GeneralNewsRacingResultsTour de SkiWorld CupJust Getting Started, Klæbo Wins TdS Opening Sprint in Toblach; Bolger 21st (Updated)

Avatar Gabby NaranjaDecember 29, 2018
The men’s podium from Toblach, Italy’s first stage of the 2018/2019 Tour de Ski — a 1.3 k skate sprint.
Richard Jouve (left) from France placed second, Johannes Hoesflot Klaebo (center) of Norway was first, and Lucas Chanavat of France (right) was third. (Photo: Fischer/Nordic Focus)

*Note: This article has been updated to include comments from U.S. Ski Team B-Tean member, Kevin Bolger

Without the visual of the grey and white U23 marker next to his name on an FIS results sheet, it’s easy to forget Norwegian Johannes Høsflot Klæbo is still under 23 years of age. As the Tour de Ski (TdS) celebrates its 13th edition this year, the twenty-two-year-old Klæbo (he celebrated his 22nd birthday this October) is only in his first TdS. He did not start last season’s 2017/2018 Tour. Nor did he start the 2016/2017 TdS. His debut World Cup race came in the spring of 2016.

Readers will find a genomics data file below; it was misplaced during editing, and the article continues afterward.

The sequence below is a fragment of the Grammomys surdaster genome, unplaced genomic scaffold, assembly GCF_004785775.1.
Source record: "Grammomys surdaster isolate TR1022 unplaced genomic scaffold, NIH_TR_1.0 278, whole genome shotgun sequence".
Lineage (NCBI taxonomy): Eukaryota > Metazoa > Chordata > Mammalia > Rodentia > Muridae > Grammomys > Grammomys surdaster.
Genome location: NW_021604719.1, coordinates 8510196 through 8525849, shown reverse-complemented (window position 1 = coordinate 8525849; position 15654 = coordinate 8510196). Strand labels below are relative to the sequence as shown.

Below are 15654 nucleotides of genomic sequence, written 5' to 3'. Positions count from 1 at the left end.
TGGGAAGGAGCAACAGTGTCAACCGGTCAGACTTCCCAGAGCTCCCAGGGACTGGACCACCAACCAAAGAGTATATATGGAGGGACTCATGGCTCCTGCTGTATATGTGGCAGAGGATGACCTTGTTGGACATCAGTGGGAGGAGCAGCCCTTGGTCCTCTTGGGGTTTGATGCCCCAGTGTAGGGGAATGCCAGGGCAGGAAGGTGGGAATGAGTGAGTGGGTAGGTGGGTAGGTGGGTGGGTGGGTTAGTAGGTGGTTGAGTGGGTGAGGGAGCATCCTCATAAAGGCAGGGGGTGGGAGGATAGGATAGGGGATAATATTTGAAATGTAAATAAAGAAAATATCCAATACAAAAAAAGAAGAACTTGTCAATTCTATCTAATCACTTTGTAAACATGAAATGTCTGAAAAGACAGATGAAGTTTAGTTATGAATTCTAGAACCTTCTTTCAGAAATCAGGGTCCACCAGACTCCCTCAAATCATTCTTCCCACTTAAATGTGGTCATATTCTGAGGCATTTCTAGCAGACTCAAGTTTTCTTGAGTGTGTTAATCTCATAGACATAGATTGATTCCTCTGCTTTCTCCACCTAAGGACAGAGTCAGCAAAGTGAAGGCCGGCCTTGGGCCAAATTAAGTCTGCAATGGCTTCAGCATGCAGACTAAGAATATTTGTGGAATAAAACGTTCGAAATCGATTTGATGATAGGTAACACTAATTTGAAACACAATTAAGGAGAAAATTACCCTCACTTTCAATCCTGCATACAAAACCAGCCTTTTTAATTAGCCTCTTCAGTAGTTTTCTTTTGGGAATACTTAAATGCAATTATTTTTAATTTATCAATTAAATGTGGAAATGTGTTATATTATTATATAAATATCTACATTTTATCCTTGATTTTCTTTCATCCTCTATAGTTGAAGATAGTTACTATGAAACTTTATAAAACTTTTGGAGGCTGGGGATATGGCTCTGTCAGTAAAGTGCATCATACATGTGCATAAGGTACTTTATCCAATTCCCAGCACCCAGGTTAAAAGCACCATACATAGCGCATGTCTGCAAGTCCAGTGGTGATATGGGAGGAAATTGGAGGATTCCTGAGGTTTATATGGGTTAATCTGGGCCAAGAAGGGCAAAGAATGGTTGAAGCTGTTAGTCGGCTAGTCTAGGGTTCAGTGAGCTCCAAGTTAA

Even so, by the opening race of this season’s TdS, a 1.3-kilometer freestyle sprint in Toblach, Italy, Klæbo maintained the composure of a seasoned Tour veteran. A skier used to winning and ready to do it again.

He started by posting the day’s fastest qualification time, placing first in a time of 2:16.86 minutes.

Klæbo then advanced to Quarterfinal 1, exchanging the lead with Russia’s Sergey Ustiugov for the first half of the sprint loop, before taking command and eventually duking it out with France’s Lucas Chanavat and Norwegian Sindre Bjørnestad Skar in the finishing stretch.

Johannes Høsflot Klæbo (bib 1) from Norway winning the men’s final in Toblach, Italy. Klæbo looked in form during the first stage of the 2018/2019 Tour de Ski.(Photo: Fischer/Nordic Focus)